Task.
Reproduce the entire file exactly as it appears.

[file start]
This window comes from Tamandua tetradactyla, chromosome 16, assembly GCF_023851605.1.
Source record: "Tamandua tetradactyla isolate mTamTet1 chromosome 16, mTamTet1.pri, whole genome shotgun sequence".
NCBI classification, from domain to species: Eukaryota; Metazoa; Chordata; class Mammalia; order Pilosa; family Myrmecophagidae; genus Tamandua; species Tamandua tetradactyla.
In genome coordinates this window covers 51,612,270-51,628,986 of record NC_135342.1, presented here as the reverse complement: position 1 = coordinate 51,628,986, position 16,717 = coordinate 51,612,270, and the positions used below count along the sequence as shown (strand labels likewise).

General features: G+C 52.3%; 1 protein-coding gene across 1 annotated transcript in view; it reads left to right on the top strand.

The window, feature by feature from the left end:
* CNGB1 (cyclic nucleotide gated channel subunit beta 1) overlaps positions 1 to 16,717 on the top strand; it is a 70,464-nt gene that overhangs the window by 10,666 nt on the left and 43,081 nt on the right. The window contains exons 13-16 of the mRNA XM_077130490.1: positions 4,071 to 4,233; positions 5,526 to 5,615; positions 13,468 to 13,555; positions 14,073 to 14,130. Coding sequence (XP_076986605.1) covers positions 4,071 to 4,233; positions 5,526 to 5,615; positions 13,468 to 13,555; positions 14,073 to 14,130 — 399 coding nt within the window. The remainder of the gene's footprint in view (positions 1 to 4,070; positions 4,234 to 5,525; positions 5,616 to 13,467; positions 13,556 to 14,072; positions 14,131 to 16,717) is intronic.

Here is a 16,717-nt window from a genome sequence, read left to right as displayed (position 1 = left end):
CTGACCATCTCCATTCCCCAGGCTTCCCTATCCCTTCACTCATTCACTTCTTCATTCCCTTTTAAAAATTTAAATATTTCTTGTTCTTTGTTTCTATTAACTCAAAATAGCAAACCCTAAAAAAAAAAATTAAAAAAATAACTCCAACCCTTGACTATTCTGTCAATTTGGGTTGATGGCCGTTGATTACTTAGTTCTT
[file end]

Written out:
This window comes from Tamandua tetradactyla, chromosome 16, assembly GCF_023851605.1.
Source record: "Tamandua tetradactyla isolate mTamTet1 chromosome 16, mTamTet1.pri, whole genome shotgun sequence".
NCBI classification, from domain to species: Eukaryota; Metazoa; Chordata; class Mammalia; order Pilosa; family Myrmecophagidae; genus Tamandua; species Tamandua tetradactyla.
In genome coordinates this window covers 51,612,270-51,628,986 of record NC_135342.1, presented here as the reverse complement: position 1 = coordinate 51,628,986, position 16,717 = coordinate 51,612,270, and the positions used below count along the sequence as shown (strand labels likewise).

General features: G+C 52.3%; 1 protein-coding gene across 1 annotated transcript in view; it reads left to right on the top strand.

The window, feature by feature from the left end:
* CNGB1 (cyclic nucleotide gated channel subunit beta 1) overlaps positions 1 to 16,717 on the top strand; it is a 70,464-nt gene that overhangs the window by 10,666 nt on the left and 43,081 nt on the right. The window contains exons 13-16 of the mRNA XM_077130490.1: positions 4,071 to 4,233; positions 5,526 to 5,615; positions 13,468 to 13,555; positions 14,073 to 14,130. Coding sequence (XP_076986605.1) covers positions 4,071 to 4,233; positions 5,526 to 5,615; positions 13,468 to 13,555; positions 14,073 to 14,130 — 399 coding nt within the window. The remainder of the gene's footprint in view (positions 1 to 4,070; positions 4,234 to 5,525; positions 5,616 to 13,467; positions 13,556 to 14,072; positions 14,131 to 16,717) is intronic.

Here is a 16,717-nt window from a genome sequence, read left to right as displayed (position 1 = left end):
CTGACCATCTCCATTCCCCAGGCTTCCCTATCCCTTCACTCATTCACTTCTTCATTCCCTTTTAAAAATTTAAATATTTCTTGTTCTTTGTTTCTATTAACTCAAAATAGCAAACCCTAAAAAAAAAAATTAAAAAAATAACTCCAACCCTTGACTATTCTGTCAATTTGGGTTGATGGCCGTTGATTACTTAGTTCTT